All original work from K-State Research and Extension should carry the following copyright statement:
“Contents of this publication may be freely reproduced for educational purposes. All other rights reserved. In each case, credit author, publication title, Kansas State University, month and year.”
The statement, “All other rights reserved” means any use other than education is prohibited without permission.
The publishing unit is the appropriate contact for anyone who wants permission to revise or otherwise use material from K-State Research and Extension. Contact: 785-532-1148.
Q and A
Q. Are recipes subject to copyright?
A. A list of ingredients is not subject to copyright. Making a photocopy of a published recipe involves using the author’s recipe description, possibly a photo, the way the recipe is presented, and the cookbook design.
1. The photo, any substantial text describing the preparation method, and design are all protected by copyright.
2. An individual recipe ingredient list with very basic instructions (Mix well and bake at 350° F. for one hour) may be re-keyed and shared. Multiple recipes from the same book should not be shared in this manner because it potentially infringes on the copyright holder’s ability to sell the book.
3. When sharing a recipe from a specific book, it is most professional to cite the source of the recipe. It also enables the reader to locate the book if more recipes of that type are wanted.
Q. Can book titles, names, terminology, or phrases be copyrighted?
A. No. Sometimes a term or short phrase can be protected as a trademark –— which is a different process with different legal protection. When using a trademark-protected term, capitalize the trade name or substitute a generic term.
Q. I have the author’s permission to reprint, but I’d also like to use a photograph from the same book. There is no photo credit next to the picture. Should I assume that I have permission to reprint the photo too?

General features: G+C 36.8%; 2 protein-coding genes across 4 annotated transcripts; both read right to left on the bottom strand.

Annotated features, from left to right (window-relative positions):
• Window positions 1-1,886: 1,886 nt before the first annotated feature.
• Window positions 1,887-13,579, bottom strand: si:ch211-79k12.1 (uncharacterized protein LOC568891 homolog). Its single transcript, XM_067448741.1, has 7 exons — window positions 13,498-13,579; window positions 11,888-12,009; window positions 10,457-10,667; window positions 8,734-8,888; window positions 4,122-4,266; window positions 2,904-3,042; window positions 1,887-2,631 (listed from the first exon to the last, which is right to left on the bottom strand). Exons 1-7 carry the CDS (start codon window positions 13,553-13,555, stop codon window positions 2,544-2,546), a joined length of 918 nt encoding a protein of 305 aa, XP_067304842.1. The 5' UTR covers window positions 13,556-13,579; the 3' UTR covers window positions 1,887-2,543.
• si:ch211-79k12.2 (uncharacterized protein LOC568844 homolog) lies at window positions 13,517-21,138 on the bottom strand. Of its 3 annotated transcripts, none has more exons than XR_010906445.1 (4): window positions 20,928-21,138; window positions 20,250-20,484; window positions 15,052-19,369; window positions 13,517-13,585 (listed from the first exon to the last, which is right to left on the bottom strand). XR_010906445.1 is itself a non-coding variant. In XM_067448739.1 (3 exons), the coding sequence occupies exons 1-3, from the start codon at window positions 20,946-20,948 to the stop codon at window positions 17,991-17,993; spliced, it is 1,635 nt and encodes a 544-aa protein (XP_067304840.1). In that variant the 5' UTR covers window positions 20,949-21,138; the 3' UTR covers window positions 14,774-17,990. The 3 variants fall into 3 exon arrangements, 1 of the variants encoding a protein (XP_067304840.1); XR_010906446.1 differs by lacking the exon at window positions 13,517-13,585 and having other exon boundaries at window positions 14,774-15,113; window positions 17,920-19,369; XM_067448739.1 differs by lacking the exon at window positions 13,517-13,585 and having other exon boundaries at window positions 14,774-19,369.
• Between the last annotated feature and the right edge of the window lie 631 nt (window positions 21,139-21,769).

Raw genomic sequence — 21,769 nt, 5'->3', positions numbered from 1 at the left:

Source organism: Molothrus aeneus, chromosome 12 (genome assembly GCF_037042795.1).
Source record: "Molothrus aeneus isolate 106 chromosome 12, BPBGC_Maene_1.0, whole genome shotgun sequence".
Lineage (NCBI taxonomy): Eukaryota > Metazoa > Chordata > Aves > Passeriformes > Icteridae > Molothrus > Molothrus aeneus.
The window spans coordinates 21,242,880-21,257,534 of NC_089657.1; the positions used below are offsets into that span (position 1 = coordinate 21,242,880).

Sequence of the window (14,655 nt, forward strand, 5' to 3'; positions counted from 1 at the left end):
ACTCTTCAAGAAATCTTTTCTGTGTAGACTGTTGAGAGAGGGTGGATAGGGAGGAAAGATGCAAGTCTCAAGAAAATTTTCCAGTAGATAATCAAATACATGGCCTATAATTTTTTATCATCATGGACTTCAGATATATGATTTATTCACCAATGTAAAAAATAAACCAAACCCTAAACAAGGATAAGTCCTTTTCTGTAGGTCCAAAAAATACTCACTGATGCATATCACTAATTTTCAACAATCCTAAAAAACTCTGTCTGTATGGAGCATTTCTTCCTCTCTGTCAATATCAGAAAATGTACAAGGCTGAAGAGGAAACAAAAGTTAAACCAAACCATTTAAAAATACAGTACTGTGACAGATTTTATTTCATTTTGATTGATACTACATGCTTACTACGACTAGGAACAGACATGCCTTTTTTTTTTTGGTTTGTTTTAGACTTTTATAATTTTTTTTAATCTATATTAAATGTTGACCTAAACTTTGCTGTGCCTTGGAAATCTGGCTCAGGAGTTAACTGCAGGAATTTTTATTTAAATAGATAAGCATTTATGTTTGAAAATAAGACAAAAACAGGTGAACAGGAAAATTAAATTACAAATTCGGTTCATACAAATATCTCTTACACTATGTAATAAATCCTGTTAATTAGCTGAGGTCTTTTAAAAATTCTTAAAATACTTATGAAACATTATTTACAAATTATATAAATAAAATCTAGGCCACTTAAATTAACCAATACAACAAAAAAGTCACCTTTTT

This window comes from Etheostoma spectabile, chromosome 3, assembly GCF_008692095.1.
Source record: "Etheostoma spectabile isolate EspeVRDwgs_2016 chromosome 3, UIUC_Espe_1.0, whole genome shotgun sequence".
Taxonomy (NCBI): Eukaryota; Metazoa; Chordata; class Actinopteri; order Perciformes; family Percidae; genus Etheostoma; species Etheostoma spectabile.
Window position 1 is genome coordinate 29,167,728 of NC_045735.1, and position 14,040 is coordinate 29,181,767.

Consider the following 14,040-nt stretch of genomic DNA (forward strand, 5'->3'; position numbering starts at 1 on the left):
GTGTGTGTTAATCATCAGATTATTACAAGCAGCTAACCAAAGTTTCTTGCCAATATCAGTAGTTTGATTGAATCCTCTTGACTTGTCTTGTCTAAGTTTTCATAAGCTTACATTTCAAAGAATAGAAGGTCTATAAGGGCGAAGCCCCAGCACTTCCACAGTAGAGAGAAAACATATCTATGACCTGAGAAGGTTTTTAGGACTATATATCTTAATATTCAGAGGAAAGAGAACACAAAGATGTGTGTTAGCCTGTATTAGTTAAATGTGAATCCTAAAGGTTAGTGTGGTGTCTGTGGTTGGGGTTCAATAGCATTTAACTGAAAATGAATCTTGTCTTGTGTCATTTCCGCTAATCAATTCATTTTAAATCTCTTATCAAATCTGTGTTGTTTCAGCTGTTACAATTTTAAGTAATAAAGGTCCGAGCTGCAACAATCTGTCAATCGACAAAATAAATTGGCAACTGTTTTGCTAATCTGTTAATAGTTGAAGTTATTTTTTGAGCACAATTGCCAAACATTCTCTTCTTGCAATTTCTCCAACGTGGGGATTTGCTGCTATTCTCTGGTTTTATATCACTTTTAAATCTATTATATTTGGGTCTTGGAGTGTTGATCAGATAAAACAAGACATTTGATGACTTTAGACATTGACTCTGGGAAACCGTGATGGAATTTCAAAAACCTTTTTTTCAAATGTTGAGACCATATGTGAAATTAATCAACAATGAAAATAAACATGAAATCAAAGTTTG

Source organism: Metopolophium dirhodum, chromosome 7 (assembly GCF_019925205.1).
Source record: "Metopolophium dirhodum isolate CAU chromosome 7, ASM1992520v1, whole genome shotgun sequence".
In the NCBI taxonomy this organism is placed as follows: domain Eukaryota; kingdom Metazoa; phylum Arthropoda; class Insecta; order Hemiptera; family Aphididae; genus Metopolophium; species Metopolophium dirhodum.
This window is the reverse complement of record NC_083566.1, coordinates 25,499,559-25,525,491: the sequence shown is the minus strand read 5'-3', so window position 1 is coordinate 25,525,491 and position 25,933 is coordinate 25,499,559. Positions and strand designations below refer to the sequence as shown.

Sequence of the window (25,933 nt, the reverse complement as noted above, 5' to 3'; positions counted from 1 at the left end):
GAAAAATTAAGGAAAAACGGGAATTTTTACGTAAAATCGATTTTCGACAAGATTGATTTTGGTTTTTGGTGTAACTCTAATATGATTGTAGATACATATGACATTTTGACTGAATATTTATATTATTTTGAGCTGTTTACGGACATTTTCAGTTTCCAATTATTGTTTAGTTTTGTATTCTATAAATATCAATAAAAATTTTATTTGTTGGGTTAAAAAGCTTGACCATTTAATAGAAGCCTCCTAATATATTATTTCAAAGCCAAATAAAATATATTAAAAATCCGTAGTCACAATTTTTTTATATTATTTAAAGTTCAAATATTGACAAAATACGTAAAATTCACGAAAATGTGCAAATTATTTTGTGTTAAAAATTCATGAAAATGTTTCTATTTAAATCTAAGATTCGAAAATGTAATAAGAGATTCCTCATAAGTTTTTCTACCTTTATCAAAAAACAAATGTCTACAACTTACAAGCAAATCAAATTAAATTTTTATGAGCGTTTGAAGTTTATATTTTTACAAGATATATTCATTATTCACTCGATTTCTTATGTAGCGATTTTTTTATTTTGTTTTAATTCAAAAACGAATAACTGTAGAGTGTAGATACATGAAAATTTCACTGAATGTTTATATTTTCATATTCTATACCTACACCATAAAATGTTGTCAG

A. Check with the author/publisher and obtain permission for the photo. Aside from copyright issues, only high-resolution copies of photos meet quality standards for professionally printed material.
Q. Our agents research topics on the Web, then cut and paste the information into documents that they later submit as columns for local newspapers. They believe using something like,“Source: www.URL.etc” with the article, is sufficient attribution.
A. Brief quotes must be in quotations and attributed to the source. Keep references with the quoted material because the newspaper might cut out references listed at the bottom of a column. An accepted use of a source or reference that is not directly quoted indicates where the writer’s information and learning originated. Thoughts must be expressed in the original words of the writer.
More about copyright
The 1976 Copyright Act protects creators of original works, published and unpublished.
Using the copyright symbol © and formal application are recommended, but not required at this time.
For official information, visit: www.copyright.gov and review the “Copyright Basics” information. For information specific to Kansas State University, visit the Copyright site at: www.k-state.edu/copyright.
For a simple video from the commercial Copyright Clearance Center at www.copyright.com, review “Copyright on Campus” at
Kansas State University Agricultural Experiment Station and Cooperative Extension Service
Contents of this publication may be freely reproduced for educational purposes. All other rights reserved. In each case, credit Publishing Unit Staff, Department of Communications and Agricultural Education, Copyright Issues in a Digital World, Kansas State University, October 2012.